Staying Jewish Down Under

Australian Jewry seeks to fight assimilation.

A solidarity rally held by the Australian Jewish community in Sydney during Operation Protective Edge in 2014 (photo credit: ZFA)
A solidarity rally held by the Australian Jewish community in Sydney during Operation Protective Edge in 2014
(photo credit: ZFA)
 In July, a record six Jews were elected to Australia’s 150-member parliament – a sign of the strength of the Jewish community Down Under. Given its small size (0.5% of the population), the community appears to be robust and sturdy, but according to its leaders, it is battling rising intermarriage and assimilation.
“Assimilation is a real concern in a benevolent society, and intermarriage rates have risen alarmingly,” Dr. Danny Lamm, president of the Zionist Federation of Australia, told The Jerusalem Post. “The rising cost of Jewish education is forcing families to enroll their children out of the Jewish day-school system, and alternative Jewish education modalities can only have limited impact on Jewish identification.”
Lamm estimated that the overall intermarriage rate is still under 20%, although a key study in 2008 found that the intermarriage of Jews between the ages of 25 and 35 was a whopping 40%.
Danny Lamm (right) with his family at the Australian Open (photo credit: Courtesy)
Danny Lamm (right) with his family at the Australian Open (photo credit: Courtesy)
Australian Foreign Minister Julie Bishop, who visited Israel earlier this month, said the Jewish community can be proud of the six lawmakers who took office in August. They include three new faces, Julian Leeser (Liberal Party), Labour’s Mike Freelander and Senator Stirling Griff, who join incumbents Josh Frydenberg, Mark Dreyfus and Michael Danby.
“I hope that the Jewish community would be very proud that the members of the community contribute at so many levels and in so many ways to the fabric of Australian society,” Bishop said in an interview with Post diplomatic correspondent Herb Keinon. “They are elected representatives of a specific constituency, but the fact that they are members of the Jewish community is also significant.”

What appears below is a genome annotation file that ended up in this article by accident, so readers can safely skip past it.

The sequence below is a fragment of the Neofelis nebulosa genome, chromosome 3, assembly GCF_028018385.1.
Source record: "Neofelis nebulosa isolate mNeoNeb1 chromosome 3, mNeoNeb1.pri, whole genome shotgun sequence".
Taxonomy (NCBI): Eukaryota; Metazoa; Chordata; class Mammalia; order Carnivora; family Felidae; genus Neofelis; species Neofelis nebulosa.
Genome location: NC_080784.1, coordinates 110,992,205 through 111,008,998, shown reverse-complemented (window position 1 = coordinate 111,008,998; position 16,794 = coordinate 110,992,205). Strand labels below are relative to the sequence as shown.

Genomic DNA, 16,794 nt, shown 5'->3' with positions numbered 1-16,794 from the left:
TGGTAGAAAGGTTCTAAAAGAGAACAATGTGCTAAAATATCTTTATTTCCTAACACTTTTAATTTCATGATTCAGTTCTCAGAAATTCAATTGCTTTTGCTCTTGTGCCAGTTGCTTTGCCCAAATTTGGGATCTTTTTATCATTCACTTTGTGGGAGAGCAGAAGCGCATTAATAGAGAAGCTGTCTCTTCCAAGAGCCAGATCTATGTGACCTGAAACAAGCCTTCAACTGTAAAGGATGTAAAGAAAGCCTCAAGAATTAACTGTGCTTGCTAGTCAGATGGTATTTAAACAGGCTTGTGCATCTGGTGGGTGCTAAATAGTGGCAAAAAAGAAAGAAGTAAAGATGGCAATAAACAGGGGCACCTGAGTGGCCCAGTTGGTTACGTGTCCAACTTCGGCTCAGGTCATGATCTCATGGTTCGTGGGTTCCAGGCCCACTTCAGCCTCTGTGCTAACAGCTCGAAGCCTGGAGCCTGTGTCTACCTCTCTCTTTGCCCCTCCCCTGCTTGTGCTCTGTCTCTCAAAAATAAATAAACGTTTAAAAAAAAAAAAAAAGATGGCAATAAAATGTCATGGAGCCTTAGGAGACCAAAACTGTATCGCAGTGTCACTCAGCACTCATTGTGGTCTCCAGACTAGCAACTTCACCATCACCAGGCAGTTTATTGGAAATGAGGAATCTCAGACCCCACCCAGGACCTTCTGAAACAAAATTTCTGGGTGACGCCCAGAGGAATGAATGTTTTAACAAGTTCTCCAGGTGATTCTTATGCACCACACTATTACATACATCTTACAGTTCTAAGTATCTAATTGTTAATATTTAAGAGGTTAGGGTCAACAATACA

Australian Foreign Minister Julie Bishop at Jerusalem’s King David Hotel (photo credit: MARC ISRAEL SELLEM)
Australian Foreign Minister Julie Bishop at Jerusalem’s King David Hotel (photo credit: MARC ISRAEL SELLEM)
There are about 120,000 Jews in Australia (which has a total population of 24 million), mostly concentrated in the big cities. Melbourne has the most (almost 60,000), followed by Sydney (45,000), Perth (8,000), Brisbane and the Gold Coast (6,000), Adelaide and Canberra (about 1,000 each). AUSTRALIA’S JEWISH community dates back to 1788, when eight Jewish convicts from England were shipped to Botany Bay, followed by another 800 by 1845. At the outbreak of World War II, Australia had about 30,000 Jews, mostly from Europe. After the Holocaust, the country took in some 27,000 survivors, and later became home to Jewish refugees from Arab countries as well.